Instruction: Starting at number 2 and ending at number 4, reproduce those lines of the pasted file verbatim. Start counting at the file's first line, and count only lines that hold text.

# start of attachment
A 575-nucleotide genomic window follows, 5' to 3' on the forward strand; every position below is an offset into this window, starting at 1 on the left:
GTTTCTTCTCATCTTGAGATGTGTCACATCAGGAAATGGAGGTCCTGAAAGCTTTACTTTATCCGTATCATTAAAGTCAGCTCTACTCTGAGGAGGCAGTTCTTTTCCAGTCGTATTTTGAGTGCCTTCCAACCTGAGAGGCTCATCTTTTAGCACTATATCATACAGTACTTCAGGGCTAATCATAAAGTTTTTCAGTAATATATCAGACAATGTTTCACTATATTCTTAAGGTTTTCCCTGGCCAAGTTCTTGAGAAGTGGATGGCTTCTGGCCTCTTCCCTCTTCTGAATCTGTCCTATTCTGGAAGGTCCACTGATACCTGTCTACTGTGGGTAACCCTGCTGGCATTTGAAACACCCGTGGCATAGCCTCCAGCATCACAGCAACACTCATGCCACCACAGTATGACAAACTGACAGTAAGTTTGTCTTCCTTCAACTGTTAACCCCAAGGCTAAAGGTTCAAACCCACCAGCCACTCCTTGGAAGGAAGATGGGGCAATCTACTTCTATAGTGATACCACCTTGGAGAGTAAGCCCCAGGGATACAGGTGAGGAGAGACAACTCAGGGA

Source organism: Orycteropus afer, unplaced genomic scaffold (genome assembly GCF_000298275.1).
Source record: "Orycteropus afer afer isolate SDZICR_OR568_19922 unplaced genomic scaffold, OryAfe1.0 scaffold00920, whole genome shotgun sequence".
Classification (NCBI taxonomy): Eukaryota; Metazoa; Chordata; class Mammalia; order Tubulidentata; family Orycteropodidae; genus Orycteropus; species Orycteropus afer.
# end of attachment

GTTTCTTCTCATCTTGAGATGTGTCACATCAGGAAATGGAGGTCCTGAAAGCTTTACTTTATCCGTATCATTAAAGTCAGCTCTACTCTGAGGAGGCAGTTCTTTTCCAGTCGTATTTTGAGTGCCTTCCAACCTGAGAGGCTCATCTTTTAGCACTATATCATACAGTACTTCAGGGCTAATCATAAAGTTTTTCAGTAATATATCAGACAATGTTTCACTATATTCTTAAGGTTTTCCCTGGCCAAGTTCTTGAGAAGTGGATGGCTTCTGGCCTCTTCCCTCTTCTGAATCTGTCCTATTCTGGAAGGTCCACTGATACCTGTCTACTGTGGGTAACCCTGCTGGCATTTGAAACACCCGTGGCATAGCCTCCAGCATCACAGCAACACTCATGCCACCACAGTATGACAAACTGACAGTAAGTTTGTCTTCCTTCAACTGTTAACCCCAAGGCTAAAGGTTCAAACCCACCAGCCACTCCTTGGAAGGAAGATGGGGCAATCTACTTCTATAGTGATACCACCTTGGAGAGTAAGCCCCAGGGATACAGGTGAGGAGAGACAACTCAGGGA

Source organism: Orycteropus afer, unplaced genomic scaffold (genome assembly GCF_000298275.1).
Source record: "Orycteropus afer afer isolate SDZICR_OR568_19922 unplaced genomic scaffold, OryAfe1.0 scaffold00920, whole genome shotgun sequence".